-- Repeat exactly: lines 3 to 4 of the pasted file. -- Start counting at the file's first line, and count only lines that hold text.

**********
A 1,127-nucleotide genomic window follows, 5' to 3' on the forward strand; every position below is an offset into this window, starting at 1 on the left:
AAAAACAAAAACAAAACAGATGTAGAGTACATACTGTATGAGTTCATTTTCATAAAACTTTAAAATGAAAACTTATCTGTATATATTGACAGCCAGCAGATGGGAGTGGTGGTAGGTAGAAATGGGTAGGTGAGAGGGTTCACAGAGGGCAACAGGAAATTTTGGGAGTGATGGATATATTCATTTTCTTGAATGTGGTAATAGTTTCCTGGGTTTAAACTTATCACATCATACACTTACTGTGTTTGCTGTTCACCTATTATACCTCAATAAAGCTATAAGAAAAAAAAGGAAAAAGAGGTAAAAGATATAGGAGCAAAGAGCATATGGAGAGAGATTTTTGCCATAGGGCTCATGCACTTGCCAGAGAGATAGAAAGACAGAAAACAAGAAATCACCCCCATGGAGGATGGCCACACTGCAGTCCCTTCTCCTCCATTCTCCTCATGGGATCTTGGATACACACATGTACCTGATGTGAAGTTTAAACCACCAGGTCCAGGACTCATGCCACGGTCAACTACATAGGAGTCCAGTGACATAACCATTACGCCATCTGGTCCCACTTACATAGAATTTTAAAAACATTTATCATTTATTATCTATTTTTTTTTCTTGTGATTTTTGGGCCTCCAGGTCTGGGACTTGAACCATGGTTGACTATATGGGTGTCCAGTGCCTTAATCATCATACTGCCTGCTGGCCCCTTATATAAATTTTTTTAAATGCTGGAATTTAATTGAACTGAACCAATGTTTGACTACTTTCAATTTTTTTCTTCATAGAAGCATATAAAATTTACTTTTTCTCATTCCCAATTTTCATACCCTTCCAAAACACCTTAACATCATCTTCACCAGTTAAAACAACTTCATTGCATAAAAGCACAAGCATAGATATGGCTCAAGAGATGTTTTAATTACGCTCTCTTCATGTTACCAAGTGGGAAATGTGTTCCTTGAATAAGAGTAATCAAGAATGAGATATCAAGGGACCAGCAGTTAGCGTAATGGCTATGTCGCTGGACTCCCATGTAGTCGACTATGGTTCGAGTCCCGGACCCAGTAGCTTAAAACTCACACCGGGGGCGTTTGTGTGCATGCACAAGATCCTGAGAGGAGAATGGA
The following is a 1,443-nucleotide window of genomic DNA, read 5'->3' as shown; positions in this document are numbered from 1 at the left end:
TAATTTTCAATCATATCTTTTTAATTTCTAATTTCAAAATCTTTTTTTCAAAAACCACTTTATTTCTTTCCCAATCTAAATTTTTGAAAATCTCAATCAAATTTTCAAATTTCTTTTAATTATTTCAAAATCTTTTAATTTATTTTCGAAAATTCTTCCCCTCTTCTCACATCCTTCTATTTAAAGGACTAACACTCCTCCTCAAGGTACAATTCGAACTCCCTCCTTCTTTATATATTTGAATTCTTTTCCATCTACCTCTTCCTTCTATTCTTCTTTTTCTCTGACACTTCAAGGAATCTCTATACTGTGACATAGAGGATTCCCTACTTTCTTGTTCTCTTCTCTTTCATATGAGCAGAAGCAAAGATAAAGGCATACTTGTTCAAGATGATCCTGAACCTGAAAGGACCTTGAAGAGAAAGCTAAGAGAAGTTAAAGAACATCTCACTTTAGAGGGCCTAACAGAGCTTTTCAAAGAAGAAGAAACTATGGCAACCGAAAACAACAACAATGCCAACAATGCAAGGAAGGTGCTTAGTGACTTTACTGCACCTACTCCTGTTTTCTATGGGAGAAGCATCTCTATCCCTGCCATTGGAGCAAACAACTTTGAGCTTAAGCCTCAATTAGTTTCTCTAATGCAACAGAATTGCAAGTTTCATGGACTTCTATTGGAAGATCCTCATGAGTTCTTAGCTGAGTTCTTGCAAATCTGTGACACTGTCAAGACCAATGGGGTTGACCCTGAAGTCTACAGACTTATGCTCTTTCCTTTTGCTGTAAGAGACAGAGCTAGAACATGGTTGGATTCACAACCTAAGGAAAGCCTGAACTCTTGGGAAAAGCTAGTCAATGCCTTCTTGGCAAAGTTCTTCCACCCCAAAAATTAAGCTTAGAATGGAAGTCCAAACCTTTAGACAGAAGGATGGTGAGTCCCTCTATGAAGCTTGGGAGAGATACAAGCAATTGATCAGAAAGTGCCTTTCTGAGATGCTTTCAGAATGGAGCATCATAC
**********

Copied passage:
The following is a 1,443-nucleotide window of genomic DNA, read 5'->3' as shown; positions in this document are numbered from 1 at the left end:
TAATTTTCAATCATATCTTTTTAATTTCTAATTTCAAAATCTTTTTTTCAAAAACCACTTTATTTCTTTCCCAATCTAAATTTTTGAAAATCTCAATCAAATTTTCAAATTTCTTTTAATTATTTCAAAATCTTTTAATTTATTTTCGAAAATTCTTCCCCTCTTCTCACATCCTTCTATTTAAAGGACTAACACTCCTCCTCAAGGTACAATTCGAACTCCCTCCTTCTTTATATATTTGAATTCTTTTCCATCTACCTCTTCCTTCTATTCTTCTTTTTCTCTGACACTTCAAGGAATCTCTATACTGTGACATAGAGGATTCCCTACTTTCTTGTTCTCTTCTCTTTCATATGAGCAGAAGCAAAGATAAAGGCATACTTGTTCAAGATGATCCTGAACCTGAAAGGACCTTGAAGAGAAAGCTAAGAGAAGTTAAAGAACATCTCACTTTAGAGGGCCTAACAGAGCTTTTCAAAGAAGAAGAAACTATGGCAACCGAAAACAACAACAATGCCAACAATGCAAGGAAGGTGCTTAGTGACTTTACTGCACCTACTCCTGTTTTCTATGGGAGAAGCATCTCTATCCCTGCCATTGGAGCAAACAACTTTGAGCTTAAGCCTCAATTAGTTTCTCTAATGCAACAGAATTGCAAGTTTCATGGACTTCTATTGGAAGATCCTCATGAGTTCTTAGCTGAGTTCTTGCAAATCTGTGACACTGTCAAGACCAATGGGGTTGACCCTGAAGTCTACAGACTTATGCTCTTTCCTTTTGCTGTAAGAGACAGAGCTAGAACATGGTTGGATTCACAACCTAAGGAAAGCCTGAACTCTTGGGAAAAGCTAGTCAATGCCTTCTTGGCAAAGTTCTTCCACCCCAAAAATTAAGCTTAGAATGGAAGTCCAAACCTTTAGACAGAAGGATGGTGAGTCCCTCTATGAAGCTTGGGAGAGATACAAGCAATTGATCAGAAAGTGCCTTTCTGAGATGCTTTCAGAATGGAGCATCATAC